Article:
Muslim employee terrorized after Sept. 11

Arab worker faced discrimination at work after Sept. 11, but not in his termination: Tribunal
By Jeffrey R. Smith
|Canadian Employment Law Today

The British Columbia Human Rights Tribunal has found a B.C. company discriminated against an employee of Middle Eastern background after the Sept. 11 terrorist attacks but did not discriminate against him when he was fired less than two years later.

Ghassan Asad, 38, was a Muslim from Saudi Arabia who immigrated to Canada in 1998. In August 2000, he began working with Vancouver-based Kinexus Bioinformatics, a company that works on new biological discoveries and disease treatments. Asad’s role and responsibilities quickly grew, and after a positive performance review in August 2001, he received a significant raise that was the largest in the company.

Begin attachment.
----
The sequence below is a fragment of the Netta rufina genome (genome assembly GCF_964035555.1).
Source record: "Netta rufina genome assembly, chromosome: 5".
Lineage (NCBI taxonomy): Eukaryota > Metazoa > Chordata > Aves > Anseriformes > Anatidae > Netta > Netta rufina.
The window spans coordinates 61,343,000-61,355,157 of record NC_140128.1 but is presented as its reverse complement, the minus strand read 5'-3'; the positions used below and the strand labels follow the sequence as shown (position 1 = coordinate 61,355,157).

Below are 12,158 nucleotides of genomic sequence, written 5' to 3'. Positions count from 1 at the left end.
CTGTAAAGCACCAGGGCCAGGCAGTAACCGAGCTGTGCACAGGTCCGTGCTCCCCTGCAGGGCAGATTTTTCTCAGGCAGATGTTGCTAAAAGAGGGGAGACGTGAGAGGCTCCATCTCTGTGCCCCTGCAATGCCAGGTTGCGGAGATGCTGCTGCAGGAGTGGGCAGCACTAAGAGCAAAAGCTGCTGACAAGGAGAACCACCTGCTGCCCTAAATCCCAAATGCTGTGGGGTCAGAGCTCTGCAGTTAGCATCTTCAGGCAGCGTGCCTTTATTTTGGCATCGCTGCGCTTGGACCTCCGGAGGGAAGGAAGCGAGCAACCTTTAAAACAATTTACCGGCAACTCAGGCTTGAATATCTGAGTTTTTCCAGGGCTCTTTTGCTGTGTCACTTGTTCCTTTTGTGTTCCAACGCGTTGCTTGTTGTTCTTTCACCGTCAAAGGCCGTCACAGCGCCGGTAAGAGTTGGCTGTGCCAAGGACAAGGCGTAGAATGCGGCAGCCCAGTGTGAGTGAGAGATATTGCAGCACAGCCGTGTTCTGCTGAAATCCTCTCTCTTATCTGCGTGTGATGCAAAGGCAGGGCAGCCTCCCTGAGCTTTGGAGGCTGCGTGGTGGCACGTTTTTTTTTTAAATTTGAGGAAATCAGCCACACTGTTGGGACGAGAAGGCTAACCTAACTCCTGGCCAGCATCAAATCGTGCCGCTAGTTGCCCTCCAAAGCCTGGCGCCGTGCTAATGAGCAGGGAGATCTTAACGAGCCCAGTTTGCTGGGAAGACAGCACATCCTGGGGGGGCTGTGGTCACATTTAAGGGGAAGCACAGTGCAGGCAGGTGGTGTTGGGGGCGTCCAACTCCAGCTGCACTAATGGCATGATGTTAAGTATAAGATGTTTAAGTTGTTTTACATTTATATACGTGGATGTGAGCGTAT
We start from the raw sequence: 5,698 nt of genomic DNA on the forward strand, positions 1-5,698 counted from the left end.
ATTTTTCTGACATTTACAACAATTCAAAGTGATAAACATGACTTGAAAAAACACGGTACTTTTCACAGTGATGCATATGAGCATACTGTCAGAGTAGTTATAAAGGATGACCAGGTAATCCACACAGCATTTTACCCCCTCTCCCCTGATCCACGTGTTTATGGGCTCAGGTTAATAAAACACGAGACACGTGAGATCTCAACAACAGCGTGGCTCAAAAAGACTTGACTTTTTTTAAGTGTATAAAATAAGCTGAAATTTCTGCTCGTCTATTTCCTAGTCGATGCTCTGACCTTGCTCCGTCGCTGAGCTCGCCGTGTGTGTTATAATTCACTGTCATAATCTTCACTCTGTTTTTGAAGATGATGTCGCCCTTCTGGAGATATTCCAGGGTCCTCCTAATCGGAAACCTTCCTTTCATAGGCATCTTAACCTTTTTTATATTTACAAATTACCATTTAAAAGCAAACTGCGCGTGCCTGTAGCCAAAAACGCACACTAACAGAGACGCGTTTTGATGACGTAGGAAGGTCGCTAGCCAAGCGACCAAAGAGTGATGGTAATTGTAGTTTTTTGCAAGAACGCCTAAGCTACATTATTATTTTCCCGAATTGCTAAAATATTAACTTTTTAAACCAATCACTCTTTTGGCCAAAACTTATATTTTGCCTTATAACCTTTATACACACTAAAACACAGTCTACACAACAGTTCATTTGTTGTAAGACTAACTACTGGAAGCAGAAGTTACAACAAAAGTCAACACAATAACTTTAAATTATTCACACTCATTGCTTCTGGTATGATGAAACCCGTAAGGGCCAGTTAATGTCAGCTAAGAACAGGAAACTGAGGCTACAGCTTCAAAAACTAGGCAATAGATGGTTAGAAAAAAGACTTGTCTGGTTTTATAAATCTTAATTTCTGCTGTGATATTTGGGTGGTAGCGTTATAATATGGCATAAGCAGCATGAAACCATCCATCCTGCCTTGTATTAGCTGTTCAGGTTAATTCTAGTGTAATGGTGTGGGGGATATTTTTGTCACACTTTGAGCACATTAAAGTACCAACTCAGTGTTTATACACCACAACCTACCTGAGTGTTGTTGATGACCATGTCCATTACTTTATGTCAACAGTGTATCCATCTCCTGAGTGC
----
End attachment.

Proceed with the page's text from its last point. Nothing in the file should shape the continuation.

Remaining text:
Around the same time, Asad received his Canadian citizenship. As a way of celebrating, he decided to take a trip to famous cities in Canada and the United States. He went to Toronto, Niagara Falls, Ont., Buffalo, N.Y., Boston, New York, Washington, D.C., Cleveland, Detroit and Windsor, Ont., before flying back to Vancouver. He showed his co-workers photographs from his trip and wrote about in the company newsletter.